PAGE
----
The Glass Slipper Reviews
(1955) The Glass Slipper
ROMANTIC MUSICAL FANTASY DRAMA
Aside from the ballet dancing, this is probably the most realistic version of "Cinderella" anyone is ever going to see, since there's hardly any special effects, rather use actual human qualities and complicated situations instead. In other words, even the step sisters consist to have some relatable characteristics. And that the step mother is not all evil, pointing out that I am one of few who preferred not to be tied to just one version to the popular fairy tale written by Charles Perrault since the Disney version was also wasn't faithful to what was initially written just because the cartoon was especially made for children. The small plot that's more of a backdrop to the musical/ ballet sequences has the prince passing through the village with the announcement of finding the girl he want to marry with "Cinderella" played by Leslie Caron not knowing what the prince actually looked like. And by chance, consistently bump into each other while Cinderella was day dreaming by the river. In this movie, the prince, played by Michael Wilding pretends to be somebody else, like in this case the royal cook for the prince. And the fairy godmother isn't like what viewers are going to be accustomed to as well.
3 out of 4 stars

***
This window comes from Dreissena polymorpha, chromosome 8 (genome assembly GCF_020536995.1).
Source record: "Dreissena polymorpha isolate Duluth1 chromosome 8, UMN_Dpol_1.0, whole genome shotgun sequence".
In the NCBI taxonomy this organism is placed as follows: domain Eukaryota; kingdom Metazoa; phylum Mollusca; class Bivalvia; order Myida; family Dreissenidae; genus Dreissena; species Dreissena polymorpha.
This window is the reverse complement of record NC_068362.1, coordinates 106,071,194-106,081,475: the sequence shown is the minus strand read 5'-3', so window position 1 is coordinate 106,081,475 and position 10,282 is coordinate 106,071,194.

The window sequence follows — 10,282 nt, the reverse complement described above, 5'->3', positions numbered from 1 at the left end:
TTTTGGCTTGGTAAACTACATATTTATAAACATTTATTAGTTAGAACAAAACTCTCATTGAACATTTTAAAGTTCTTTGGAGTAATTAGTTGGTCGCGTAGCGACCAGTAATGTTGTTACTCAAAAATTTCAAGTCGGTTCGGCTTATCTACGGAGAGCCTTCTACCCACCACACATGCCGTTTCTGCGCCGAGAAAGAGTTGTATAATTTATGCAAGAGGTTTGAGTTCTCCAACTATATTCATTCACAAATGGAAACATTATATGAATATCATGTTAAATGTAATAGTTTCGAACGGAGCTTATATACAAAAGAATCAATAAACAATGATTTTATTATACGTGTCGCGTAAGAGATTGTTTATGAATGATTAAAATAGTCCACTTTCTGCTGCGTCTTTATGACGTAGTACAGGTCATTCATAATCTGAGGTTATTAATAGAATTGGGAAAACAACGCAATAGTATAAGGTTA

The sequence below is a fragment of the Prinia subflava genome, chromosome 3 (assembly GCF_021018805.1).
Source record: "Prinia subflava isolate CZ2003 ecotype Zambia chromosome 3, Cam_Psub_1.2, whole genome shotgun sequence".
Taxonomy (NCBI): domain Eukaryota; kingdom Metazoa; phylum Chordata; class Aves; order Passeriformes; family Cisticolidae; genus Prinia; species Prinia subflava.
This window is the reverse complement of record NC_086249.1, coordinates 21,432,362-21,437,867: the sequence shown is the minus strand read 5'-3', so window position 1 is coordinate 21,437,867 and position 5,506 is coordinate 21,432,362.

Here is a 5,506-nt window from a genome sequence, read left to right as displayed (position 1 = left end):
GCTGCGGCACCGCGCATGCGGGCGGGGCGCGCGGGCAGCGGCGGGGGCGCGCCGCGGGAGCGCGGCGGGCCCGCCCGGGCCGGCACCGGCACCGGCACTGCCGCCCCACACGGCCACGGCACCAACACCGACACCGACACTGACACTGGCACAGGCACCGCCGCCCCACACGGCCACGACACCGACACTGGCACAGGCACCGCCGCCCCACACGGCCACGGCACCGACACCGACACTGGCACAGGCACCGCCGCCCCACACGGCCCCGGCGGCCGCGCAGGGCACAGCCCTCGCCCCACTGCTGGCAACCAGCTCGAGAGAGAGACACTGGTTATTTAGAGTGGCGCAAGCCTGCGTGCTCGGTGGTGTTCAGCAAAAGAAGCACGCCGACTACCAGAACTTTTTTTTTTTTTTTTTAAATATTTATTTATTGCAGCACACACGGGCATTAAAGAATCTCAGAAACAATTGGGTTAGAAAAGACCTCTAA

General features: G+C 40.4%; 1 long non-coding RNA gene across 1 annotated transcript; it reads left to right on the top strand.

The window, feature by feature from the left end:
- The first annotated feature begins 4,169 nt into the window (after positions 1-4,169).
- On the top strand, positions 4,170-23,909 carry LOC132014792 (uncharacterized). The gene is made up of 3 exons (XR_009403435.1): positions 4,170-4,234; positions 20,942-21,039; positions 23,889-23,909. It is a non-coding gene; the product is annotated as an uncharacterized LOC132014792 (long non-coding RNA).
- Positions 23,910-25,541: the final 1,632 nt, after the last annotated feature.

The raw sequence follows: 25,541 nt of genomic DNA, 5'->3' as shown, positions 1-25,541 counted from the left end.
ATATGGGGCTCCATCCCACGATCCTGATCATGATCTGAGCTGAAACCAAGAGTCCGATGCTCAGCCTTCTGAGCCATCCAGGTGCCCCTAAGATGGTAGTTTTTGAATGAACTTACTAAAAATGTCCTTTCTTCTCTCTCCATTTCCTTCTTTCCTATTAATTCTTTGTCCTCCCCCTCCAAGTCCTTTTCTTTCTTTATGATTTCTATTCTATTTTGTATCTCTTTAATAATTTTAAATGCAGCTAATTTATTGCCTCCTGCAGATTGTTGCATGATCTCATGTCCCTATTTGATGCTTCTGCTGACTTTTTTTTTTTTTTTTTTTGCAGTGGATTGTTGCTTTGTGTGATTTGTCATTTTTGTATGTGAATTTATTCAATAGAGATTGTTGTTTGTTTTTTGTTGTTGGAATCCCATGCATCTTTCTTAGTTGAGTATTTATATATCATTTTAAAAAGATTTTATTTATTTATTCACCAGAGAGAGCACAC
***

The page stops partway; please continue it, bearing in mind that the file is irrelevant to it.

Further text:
This film was actually cute and an interesting take on the old Cinderella fairytale; but in this film, they made Ella (Cinderella) so simple, she seemed more retarded rather than give the impression of Ella having a child-like naiveté and innocence. But I guess, they wanted to express how child-like she was, which was kind of creepy when someone who was mentally underdeveloped and who was basically the equivalent of a country-bumpkin was (for all intent and purpose) seduced by someone more worldly, like Prince Charles who by the film's descriptions has been well educated in all of the elite schools all over Europe. Or maybe it's just me and my cynical mind reading too much between the lines and imagined an eerie unspoken subplot. But I do like how Ella and the Prince fell for each other through their dancing, I thought that was very charming and truly unique. Also, I was hoping Cinderella had a more amazing transformation; I mean seriously, how can her stepmother and stepsister not recognize her? She hardly wore a disguise, at the very least a powdered wig of some sort. ****SPOILER ALERT*** But I guess the film got around it by not having the characters interact in close proximity once Ella was transformed. I also liked that her odd appearance, specifically her uncharacteristically short coif (and preoccupation with finding Charles the cook's son), led to the speculation that she was a foreigner because she wouldn't utter a word, which in turn propagated the rumor that the Prince was to marry an Egyptian Princess... a convenient twist and made the film's customarily straight-forward plot, a bit more interesting. Plus the dance sequence for Ella's day-dream of the Prince marrying the Egyptian Princess was truly heart-breaking even without a single spoken dialogue because the choreography and Caron's dancing spoke volumes and relayed her emotion so perfectly that it transcended the need for words. I have never appreciated dancing in this context before. I also liked that Ella fell in love with the "cook's son from the palace of the Duke".... isn't that how it should be? Women have always been taught to dream about marrying a Prince when in truth, as long as he loves you, it doesn't matter what his station is in life, he'll always be your knight in shinning armor and that was a good lesson. Overall, I really liked this movie and would even say that it's as good, if not better than the Disney animated version.